If you started working for the federal government after January 1, 1987, you are enrolled in the Federal Employees Retirement System. Your FERS retirement funding is based on a combination of Social Security, a basic annuity and the government's Thrift Savings Plan, sort of a 401(k) for federal workers. How much you receive in retirement depends on eligibility rules.
FERS has four levels of retirement, and eligibility for each one varies. Age and years of service are a factor with each level. The minimum retirement age for most levels is 55 years and a certain number of months for those born before 1952; age 56 for those born between 1953 and 1964, and age 57 if your birth year is 1970 or later.
Types of Retirement
Immediate retirement starts within 30 days of your last workday, and depends on your age and years of service. For example, if you have reached the minimum age with at least 10 years of service but less than 30 years, your benefits are reduced by 5 percent for each year you are under 62 years of age. Early retirements often involve "involuntary separations" — in other words, the decision was made for you by a reduction in force or some other type of reorganization. To qualify for early retirement, you must be at least 50 years old with 20 years of service, or any age if you've got 25 years in the FERS system. If you leave federal employment before the minimum ages, you might qualify for deferred retirement, with delayed benefits based on your age and years of service. If you become disabled while a federal employee, you might qualify for disability retirement at any age as long as you worked for the government a minimum of 18 months.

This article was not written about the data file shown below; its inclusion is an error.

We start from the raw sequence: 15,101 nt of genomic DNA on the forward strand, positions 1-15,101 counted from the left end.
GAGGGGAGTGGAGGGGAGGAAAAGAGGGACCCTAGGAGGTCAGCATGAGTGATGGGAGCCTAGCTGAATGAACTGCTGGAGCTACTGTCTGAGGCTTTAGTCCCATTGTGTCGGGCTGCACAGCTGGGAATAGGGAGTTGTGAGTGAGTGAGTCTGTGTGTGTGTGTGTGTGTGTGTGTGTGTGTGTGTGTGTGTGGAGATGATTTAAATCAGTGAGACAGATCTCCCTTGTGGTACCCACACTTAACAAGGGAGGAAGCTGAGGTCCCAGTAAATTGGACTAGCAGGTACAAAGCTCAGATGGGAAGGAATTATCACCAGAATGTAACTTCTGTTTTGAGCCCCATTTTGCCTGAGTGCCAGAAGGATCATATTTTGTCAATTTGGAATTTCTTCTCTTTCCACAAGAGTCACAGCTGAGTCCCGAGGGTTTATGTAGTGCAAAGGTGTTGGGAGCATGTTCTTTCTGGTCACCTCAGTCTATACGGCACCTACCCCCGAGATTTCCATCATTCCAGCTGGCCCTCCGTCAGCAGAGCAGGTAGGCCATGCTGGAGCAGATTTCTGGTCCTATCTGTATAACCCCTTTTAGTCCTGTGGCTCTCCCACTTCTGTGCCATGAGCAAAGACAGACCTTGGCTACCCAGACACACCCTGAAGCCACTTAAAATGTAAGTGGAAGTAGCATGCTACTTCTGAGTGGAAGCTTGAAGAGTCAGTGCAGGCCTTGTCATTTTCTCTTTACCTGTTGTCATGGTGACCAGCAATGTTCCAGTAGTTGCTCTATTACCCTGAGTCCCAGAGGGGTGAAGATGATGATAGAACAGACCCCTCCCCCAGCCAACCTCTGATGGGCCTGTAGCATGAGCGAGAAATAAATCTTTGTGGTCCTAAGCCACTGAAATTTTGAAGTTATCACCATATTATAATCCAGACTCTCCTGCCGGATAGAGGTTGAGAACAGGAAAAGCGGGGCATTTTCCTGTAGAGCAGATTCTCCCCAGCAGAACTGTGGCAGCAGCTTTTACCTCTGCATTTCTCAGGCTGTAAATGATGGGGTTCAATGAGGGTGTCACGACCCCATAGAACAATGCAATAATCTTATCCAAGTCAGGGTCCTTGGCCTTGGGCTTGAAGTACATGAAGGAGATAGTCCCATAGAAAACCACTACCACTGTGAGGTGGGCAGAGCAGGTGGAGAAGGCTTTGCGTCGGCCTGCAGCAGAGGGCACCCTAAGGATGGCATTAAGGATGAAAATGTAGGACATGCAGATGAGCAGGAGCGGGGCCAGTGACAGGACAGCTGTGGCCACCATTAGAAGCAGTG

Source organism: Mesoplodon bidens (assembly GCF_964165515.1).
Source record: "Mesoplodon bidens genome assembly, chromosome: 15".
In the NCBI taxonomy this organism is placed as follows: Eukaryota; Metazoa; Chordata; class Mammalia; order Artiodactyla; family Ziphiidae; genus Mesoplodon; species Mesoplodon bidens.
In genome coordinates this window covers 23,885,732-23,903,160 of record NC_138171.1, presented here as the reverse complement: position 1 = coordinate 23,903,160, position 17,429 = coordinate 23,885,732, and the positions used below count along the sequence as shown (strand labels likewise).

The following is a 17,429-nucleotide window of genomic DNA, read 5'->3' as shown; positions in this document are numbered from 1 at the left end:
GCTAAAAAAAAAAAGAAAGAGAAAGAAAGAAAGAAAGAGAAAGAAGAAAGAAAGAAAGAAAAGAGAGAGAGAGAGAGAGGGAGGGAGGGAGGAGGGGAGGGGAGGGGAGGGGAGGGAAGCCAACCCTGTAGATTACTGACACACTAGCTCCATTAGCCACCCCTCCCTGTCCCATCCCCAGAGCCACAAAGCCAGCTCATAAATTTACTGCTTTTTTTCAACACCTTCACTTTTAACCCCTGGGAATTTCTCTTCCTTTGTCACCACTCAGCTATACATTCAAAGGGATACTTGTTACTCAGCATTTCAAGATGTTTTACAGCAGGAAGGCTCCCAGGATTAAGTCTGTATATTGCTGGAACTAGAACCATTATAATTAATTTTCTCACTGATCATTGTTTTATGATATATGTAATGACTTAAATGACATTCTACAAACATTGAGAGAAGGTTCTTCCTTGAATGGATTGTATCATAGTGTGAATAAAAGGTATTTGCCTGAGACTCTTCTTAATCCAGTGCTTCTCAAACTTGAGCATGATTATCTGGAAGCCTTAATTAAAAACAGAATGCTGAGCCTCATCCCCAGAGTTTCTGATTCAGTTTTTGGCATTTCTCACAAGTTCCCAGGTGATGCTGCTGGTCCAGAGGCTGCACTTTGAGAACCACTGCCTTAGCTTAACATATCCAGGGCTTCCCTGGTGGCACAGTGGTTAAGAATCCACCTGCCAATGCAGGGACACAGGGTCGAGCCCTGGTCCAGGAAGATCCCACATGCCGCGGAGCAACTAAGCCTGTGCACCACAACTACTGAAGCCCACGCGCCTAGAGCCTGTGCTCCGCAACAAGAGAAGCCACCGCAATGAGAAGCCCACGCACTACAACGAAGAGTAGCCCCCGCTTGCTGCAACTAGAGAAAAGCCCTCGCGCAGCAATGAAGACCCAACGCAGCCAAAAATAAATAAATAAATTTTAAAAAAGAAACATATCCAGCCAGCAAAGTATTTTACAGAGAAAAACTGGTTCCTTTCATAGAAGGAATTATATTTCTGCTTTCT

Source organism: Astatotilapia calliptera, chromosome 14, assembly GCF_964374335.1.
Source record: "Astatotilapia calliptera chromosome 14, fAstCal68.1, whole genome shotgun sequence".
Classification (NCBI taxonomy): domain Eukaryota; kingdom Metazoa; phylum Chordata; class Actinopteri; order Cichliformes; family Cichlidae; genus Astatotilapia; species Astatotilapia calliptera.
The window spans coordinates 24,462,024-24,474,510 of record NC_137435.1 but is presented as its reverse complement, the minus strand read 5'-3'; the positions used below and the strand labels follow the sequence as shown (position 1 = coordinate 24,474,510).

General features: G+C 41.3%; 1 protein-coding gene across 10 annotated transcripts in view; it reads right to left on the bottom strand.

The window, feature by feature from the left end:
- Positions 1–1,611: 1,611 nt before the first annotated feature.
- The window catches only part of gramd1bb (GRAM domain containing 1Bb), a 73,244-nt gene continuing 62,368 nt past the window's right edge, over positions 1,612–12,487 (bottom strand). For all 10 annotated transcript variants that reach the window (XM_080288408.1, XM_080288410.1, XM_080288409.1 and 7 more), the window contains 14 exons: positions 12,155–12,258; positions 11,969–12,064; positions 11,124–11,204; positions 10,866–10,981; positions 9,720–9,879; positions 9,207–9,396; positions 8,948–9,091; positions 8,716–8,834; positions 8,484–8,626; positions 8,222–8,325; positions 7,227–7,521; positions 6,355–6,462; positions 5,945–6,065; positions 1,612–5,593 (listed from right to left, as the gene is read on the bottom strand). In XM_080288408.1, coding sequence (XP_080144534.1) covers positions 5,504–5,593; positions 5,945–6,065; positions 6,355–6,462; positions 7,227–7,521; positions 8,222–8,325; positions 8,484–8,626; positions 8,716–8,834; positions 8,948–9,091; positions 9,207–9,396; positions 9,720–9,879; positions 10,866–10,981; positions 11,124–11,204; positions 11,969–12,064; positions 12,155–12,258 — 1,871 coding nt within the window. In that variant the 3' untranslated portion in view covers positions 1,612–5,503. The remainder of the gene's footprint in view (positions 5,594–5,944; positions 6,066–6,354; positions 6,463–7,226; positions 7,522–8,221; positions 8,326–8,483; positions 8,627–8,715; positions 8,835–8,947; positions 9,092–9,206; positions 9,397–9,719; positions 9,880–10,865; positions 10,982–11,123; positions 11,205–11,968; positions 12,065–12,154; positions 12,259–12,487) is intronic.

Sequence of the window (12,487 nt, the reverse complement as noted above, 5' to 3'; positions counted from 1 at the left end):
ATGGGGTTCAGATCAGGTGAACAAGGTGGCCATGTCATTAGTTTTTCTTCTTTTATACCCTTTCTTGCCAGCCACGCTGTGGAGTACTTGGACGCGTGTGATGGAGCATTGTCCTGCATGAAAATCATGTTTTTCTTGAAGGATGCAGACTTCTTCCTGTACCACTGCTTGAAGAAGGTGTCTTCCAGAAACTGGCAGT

You receive a basic annuity through FERS calculated from your years of service and the three highest years of pay. Called the "high-3" average, it also includes premiums for standby duty and locality pay if this is a factor in your job. It does not include overtime and allowances. The formula to arrive at the annuity is 1 percent of your "high-3" average pay times your years of service, although if you retire at age 62 with a minimum of 20 years of service, the formula is 1.1 percent.
Thrift Savings Plan
Like a 401(k) in the private sector, the TSP is a defined contribution plan, so you put in a percentage of your own pay and your agency also contributes. You can choose between several funds with different levels of risk in which to divide your retirement savings. These funds are available only to federal employees and members of the armed forces, not the general public. You may also rollover 401(k) funds from previous employers or other retirement funds into the TSP.
Jane Meggitt has been a writer for more than 20 years. In addition to reporting for a major newspaper chain, she has been published in "Horse News," "Suburban Classic," "Hoof Beats," "Equine Journal" and other publications. She has a Bachelor of Arts in English from New York University and an Associate of Arts from the American Academy of Dramatics Arts, New York City.